I was thinking the very same! It does feel like the last hurrah before the inevitable car crash that is looming.  I can understand people thinking "life's too short, let's buy that dream house" or... "We always said we'd get a bigger garden". But how are people expecting to pay for it? Even cash buyers are dependent on selling to people with mortgages. I think we'll see lots of broken chains.

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It's just processing information, that's all.

It'll be like this as long as the information keeps changing at such a rapid rate, and for a period afterwards whilst the latest quasi-stable state is found after the initial dust settles. (Note a stable state may be a consistent rate of annual change for a while not stable prices)

So I would expect it to be somewhat hard to read like this for some years, at a guess.

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It could be right.

Going by my large Rightmove watchlist, several houses in that range which I thought were overpriced before lockdown went SSTC. There are some areas such as by the coast also picked up. The only real exception is London flats, slow to move before and slow to move after, price is the main culprit.

There was one road in particular which I thought most sellers had overvalued their property on going into the pandemic - about 6 houses on there, not budging at various prices of £325k+....undercut by a probate house which was on at £275k (but needed work) which also didn't sell. I think 4 of these are SSTC now, helped by the probate being removed.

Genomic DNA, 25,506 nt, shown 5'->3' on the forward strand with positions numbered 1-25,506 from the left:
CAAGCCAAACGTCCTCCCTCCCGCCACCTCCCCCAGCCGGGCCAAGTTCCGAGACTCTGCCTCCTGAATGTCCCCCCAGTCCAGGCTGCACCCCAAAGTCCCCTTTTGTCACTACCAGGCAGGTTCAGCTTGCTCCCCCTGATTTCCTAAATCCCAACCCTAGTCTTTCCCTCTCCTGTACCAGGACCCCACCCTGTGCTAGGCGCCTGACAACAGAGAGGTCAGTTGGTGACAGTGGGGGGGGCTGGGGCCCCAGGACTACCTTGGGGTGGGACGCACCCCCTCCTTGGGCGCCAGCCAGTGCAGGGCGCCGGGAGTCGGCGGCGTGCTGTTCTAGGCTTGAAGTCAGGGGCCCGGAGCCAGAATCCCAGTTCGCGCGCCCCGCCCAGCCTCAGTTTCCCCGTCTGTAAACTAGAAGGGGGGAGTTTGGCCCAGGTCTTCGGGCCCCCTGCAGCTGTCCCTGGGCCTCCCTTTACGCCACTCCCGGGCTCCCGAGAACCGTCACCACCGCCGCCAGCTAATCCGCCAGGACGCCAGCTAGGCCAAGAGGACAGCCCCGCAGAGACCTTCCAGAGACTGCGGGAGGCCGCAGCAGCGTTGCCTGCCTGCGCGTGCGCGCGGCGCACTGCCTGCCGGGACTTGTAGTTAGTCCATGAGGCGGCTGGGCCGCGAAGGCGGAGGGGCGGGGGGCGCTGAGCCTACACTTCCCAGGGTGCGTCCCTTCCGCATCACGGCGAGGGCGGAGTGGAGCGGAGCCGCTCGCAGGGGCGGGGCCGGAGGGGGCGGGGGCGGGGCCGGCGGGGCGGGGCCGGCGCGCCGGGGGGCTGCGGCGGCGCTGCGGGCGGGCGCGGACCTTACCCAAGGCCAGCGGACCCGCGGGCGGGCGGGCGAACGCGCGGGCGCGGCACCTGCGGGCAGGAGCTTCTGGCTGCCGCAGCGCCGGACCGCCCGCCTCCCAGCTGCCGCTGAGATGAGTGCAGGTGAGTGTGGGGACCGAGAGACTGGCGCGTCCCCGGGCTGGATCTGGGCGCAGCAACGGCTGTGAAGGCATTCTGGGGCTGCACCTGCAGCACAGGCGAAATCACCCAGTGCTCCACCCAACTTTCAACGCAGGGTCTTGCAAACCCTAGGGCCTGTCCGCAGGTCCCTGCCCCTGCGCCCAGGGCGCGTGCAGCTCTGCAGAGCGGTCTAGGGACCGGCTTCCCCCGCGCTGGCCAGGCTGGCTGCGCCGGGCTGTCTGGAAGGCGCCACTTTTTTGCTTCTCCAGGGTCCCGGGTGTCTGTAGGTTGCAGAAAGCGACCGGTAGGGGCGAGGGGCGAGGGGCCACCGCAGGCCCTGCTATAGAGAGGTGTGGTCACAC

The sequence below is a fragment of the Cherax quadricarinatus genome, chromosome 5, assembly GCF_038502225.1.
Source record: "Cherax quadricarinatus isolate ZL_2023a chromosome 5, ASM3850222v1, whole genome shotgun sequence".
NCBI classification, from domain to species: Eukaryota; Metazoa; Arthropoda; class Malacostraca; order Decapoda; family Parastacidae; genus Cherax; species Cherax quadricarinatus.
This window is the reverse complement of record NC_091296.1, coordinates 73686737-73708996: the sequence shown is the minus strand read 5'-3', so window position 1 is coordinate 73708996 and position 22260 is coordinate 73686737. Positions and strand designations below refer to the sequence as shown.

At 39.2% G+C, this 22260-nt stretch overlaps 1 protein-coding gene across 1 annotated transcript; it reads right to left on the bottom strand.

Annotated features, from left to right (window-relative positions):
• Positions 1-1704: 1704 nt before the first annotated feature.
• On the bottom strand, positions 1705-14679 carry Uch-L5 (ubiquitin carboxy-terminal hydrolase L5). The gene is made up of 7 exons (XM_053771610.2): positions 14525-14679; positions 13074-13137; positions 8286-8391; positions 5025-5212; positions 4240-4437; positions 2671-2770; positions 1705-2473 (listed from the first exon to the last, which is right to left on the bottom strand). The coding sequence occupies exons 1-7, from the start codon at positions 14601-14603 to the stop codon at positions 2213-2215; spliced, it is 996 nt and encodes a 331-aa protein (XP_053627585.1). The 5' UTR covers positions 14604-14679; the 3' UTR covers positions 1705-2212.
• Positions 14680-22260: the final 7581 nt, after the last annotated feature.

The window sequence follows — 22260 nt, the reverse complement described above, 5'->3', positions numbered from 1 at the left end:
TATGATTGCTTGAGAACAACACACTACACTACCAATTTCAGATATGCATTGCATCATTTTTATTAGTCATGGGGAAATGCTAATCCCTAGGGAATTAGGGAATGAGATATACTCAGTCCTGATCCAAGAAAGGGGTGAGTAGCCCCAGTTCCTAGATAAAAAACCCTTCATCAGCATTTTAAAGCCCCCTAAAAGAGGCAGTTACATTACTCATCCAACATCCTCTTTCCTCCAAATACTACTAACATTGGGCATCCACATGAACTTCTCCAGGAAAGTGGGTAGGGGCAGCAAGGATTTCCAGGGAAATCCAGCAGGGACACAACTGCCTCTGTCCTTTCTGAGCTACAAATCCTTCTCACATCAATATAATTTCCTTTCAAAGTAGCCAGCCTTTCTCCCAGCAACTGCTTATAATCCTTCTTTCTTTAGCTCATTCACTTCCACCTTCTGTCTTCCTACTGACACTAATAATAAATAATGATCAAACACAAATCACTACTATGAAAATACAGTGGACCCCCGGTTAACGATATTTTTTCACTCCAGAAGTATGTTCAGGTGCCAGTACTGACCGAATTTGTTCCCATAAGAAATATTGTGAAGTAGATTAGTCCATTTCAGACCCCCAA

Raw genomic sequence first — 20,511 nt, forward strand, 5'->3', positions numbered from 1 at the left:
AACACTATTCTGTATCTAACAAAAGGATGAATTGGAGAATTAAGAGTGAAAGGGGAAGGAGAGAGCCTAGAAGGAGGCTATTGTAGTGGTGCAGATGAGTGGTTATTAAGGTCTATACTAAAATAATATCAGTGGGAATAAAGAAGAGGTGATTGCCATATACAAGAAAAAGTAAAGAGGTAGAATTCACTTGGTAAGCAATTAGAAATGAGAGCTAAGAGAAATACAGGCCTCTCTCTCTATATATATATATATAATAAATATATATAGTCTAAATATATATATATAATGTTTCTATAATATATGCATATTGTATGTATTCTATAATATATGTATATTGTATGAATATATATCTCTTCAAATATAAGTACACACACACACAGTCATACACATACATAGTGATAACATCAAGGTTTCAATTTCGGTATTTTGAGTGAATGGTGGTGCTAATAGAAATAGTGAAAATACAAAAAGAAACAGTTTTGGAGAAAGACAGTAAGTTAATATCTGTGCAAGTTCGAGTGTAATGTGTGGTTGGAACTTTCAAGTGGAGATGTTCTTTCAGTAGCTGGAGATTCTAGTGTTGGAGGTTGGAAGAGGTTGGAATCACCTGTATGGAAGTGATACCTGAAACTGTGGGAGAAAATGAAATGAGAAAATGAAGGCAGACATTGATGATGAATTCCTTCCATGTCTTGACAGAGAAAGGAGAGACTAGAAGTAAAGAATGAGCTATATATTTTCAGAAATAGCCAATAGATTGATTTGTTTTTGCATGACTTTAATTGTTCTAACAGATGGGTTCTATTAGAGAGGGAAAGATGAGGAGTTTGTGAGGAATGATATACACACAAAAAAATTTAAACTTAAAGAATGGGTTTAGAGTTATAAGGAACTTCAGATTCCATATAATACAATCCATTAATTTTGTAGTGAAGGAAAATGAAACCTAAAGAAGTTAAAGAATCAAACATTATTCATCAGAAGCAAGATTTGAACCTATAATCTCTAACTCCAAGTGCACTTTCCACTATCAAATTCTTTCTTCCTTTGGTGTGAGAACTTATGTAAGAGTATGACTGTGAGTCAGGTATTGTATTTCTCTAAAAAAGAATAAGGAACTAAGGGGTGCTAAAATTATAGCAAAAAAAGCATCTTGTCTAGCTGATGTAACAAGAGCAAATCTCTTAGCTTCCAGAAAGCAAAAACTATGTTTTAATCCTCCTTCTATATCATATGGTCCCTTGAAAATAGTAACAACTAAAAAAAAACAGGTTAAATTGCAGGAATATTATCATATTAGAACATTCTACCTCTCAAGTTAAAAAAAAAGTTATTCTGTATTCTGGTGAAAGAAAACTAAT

You would hope the valuations knock some of these back but if people have the means to pay for it, that isn't going to stop it.

I have seen very few genuinely forced sales, although this might not be a surprise given furlough and forbearance. I have seen a few where I suspect the elderly owners snuffed it due to covid, but these aren't at forced prices just yet.

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Posted (edited)
11 hours ago, Sausage said:

I was thinking the very same! It does feel like the last hurrah before the inevitable car crash that is looming.  I can understand people thinking "life's too short, let's buy that dream house" or... "We always said we'd get a bigger garden". But how are people expecting to pay for it? Even cash buyers are dependent on selling to people with mortgages. I think we'll see lots of broken chains.

Looking at behaviour where I'm living it appears some people have gone borderline insane - particularly the tourists - lots of aggro because people are refusing to accept there's a pandemic... really weird psycho stuff that will filter through to housing and much besides. All bets are off as far as I'm concerned. Sit back and watch the zombies... 

Edited by gruffydd
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Posted (edited)

My sense is there is a mania afoot - people thrashing out for something... as if loading yourself on debt for a house will solve the impact of the pandemic. A mass response to some level of psychological trauma. We are living through mad times... next stop is the banks - already under pressure, I suspect... and then... all bets are off. 

Edited by gruffydd
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But the Q is how long? Short term, medium term and as one economist said, "in the long term we are all dead"

Being Advised to wait with economic news  getting worse by the day, though the eat out thing makes it seems busier and buzzing now that things are easing up. 

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25 minutes ago, gruffydd said: